Jesus responded to the accusation of Judas by saying, “The poor you will always have with you, but you will not always have me” (John 12:8). Jesus lets us know that in our lives we will have unending opportunities to show love to those who are poor, just as the early Church showed love to one another by “selling their possessions and belongings and distributing the proceeds to all, as any had need” (Acts 2:44-45). This, indeed, is what it means to love our neighbor.

But we do it, not for the sake of equity — for we know that in this world things will never be equal, and the poor we will always have with us. We do it, not for the sake of some abstract ideal or system of economic justice; we do it for the sake of Christ himself. We demonstrate his love to the least of his brothers and sisters, because in caring and serving and loving our neighbors, we are doing it for Him.

– Pastor Steven E. King

A Profound Mystery

“Therefore a man shall leave his father and mother and hold fast to his wife, and the two shall become one flesh.” This mystery is profound, and I am saying that it refers to Christ and the Church. (Ephesians 5:31-32)

In the Book of Ephesians, as Paul is talking about what faith means for our human relationships, and how God calls husband and wife to love and respect one another, it’s as if he can’t keep himself limited to the topic at hand. Like the good preacher he is, he finds it necessary to point back to Christ and what Christ has done for us.  Regarding the ordinary and everyday relationship experienced by husbands and wives throughout the world, he says:  This mystery is profound, and I am saying that it refers to Christ and the Church” (v. 5:32).

Lest we think that marriage is just one of those things that people do – some kind of quaint, old-fashioned tradition from times gone by, that has no meaning for our modern world – Paul says that it is something that teaches us about the very nature of our relationship with God.

On a surface level, we can recognize that both marriage and faith are relationships of love. Just as our spouse is a person for whom we have affection, we know that our love for God is based on his love for us (1 John 4:19). In a similar way, we know that the love a mother and father have for their children is a reflection of the love that our Father in heaven has for us. But I think Paul is saying more than this.

The “profound mystery” of which he speaks is more than just a metaphorical comparison or simile – i.e. this is like that. Paul is speaking here of something that strikes to the heart of what it means to call Christ our Savior. It is a deeper reference to trust and dependence, and what it means to know that our life and well-being rests in the hands of another.

One of my favorite images in all of Scripture is when Jesus speaks of himself as the “stronger man” who rescues us from the powers of sin, death, and the devil.  In the Gospel of Mark, when Jesus was accused of casting out demons in the name of the devil, Jesus pointed out how foolish that accusation was. He says:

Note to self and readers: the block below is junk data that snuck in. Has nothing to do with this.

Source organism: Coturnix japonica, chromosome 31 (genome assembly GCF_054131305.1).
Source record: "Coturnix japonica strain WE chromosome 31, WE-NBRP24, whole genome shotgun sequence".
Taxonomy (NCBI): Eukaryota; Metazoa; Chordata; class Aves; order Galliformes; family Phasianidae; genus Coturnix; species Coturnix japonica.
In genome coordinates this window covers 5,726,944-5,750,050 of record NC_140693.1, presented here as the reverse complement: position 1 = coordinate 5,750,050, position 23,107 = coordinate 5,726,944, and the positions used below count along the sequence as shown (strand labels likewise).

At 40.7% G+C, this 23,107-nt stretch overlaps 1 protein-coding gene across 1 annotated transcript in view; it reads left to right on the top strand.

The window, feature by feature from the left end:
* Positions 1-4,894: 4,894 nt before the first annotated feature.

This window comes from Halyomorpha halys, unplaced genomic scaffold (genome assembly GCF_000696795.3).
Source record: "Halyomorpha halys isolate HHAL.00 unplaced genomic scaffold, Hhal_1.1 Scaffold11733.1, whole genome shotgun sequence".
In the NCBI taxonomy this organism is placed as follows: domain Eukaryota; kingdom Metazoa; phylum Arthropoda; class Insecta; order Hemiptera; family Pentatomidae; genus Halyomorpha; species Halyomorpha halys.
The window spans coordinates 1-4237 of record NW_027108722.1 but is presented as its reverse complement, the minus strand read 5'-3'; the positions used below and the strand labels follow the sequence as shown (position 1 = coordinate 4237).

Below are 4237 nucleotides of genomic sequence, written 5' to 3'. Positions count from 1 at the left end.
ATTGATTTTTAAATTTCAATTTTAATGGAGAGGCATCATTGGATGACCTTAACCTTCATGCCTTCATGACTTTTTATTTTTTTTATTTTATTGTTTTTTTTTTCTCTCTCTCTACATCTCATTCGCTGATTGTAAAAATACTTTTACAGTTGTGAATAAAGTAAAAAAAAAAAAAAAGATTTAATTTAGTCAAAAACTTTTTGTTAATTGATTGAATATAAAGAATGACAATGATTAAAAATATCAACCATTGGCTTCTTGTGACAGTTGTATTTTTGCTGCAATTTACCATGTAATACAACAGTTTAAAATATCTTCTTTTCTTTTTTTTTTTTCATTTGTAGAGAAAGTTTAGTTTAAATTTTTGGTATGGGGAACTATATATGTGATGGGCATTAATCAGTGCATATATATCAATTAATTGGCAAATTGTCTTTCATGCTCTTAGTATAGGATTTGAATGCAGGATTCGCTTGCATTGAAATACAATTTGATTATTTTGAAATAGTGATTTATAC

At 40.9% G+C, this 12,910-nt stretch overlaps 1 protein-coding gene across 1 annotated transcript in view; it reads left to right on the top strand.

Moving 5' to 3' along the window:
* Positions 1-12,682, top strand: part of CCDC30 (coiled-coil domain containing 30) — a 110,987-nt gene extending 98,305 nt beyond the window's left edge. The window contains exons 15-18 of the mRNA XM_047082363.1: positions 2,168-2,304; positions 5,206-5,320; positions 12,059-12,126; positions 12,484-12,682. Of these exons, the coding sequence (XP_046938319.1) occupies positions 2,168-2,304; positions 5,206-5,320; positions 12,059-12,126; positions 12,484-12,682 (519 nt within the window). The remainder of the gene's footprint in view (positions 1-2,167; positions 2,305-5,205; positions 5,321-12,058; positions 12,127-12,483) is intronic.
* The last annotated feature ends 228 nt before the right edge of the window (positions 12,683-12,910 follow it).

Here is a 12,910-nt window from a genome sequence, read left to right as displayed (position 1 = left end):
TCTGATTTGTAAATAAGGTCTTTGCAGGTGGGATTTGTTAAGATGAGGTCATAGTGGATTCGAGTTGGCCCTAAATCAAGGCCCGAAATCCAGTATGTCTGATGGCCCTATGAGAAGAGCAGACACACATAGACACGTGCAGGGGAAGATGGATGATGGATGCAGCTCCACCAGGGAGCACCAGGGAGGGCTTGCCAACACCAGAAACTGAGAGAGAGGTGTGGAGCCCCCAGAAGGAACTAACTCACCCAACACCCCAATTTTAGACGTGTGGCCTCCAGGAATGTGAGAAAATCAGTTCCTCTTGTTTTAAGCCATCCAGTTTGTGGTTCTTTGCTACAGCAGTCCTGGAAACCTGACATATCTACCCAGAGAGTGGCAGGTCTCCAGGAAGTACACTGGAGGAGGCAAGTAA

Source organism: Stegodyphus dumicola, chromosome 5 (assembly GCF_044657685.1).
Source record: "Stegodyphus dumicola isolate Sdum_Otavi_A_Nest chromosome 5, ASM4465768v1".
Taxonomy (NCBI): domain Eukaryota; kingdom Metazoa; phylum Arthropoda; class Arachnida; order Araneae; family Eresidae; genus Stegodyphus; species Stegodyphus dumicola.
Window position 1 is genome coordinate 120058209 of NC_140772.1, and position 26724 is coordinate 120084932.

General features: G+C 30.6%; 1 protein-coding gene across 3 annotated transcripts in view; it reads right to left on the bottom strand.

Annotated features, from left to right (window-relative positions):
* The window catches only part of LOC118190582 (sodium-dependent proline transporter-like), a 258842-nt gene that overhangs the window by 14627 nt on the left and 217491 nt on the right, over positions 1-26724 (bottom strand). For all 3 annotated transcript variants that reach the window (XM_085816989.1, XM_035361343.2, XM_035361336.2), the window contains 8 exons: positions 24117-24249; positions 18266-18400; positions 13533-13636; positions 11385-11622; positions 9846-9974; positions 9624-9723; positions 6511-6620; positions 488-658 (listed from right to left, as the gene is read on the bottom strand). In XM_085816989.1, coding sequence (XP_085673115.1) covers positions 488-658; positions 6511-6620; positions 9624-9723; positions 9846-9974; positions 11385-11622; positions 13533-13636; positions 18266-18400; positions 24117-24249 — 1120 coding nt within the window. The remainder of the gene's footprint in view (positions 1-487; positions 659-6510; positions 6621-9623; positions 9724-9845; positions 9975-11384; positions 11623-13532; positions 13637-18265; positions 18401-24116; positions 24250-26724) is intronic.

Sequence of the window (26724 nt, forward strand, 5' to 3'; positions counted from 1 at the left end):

“If Satan has risen up against himself and is divided, he cannot stand, but is coming to an end. No one can enter a strong man’s house and plunder his goods, unless he first binds the strong man. Then indeed he may plunder his house.” (Mark 3:26-27)

Satan is the strong man who holds us prisoner in his dungeon. Far from being on Satan’s side, Jesus shows that He is the one who is stronger than Satan! Jesus has the power to bind the strong man and rescue us from the devil. Jesus breaks in and plunders hell itself, to bring us back to God.  Truly, “Nothing in all creation will separate us from the love of God in Christ Jesus our Lord!” (Romans 8:39).

As a disciple of Christ, who trusts and believes in Jesus as my Lord and Savior, I know that I cannot save myself. I need someone to break in from the outside, not only just to save me from the devil – but frankly, to save me from myself. Sometimes I fancy myself as the “strong man;” I cling and hold on to my goods, thinking that somehow I can save myself. But then Christ comes, and proves me wrong.

The irony I have found is that it is most often my wife who shows me this. In my vocation as a husband or a father – or simply as a sinner trying to live my life in faith – I depend upon someone from outside myself to intervene.  I need someone, beyond myself, who sees me bound in sin and does not turn away. I need someone who has the strength and the love and the courage to speak the Word of Christ to me in my weakness. I need someone who is not afraid to speak God’s grace and forgiveness into my captivity, so that Christ himself would set me free.

As Christians, I believe that is the very thing we are all called to do for one another. But no where is this more true than in the relationship between husband and wife.

Martin Luther once said of his own experience as a husband to his wife Katie, “A Christian is supposed to love his neighbor, and since his wife is his nearest neighbor, she should be his deepest love.” (Of course, the same could be said of wife to husband.)

But the love of which Luther spoke in these words is more than a simple attraction of male to female. It is even more than the affection we feel toward one with which we are in love. Like Paul, the love of which Luther speaks is the greater love of God that can only come from outside of ourselves. It is a love spoken in real-life words of grace and mercy in Christ that are lived out within a life of weakness and genuine need.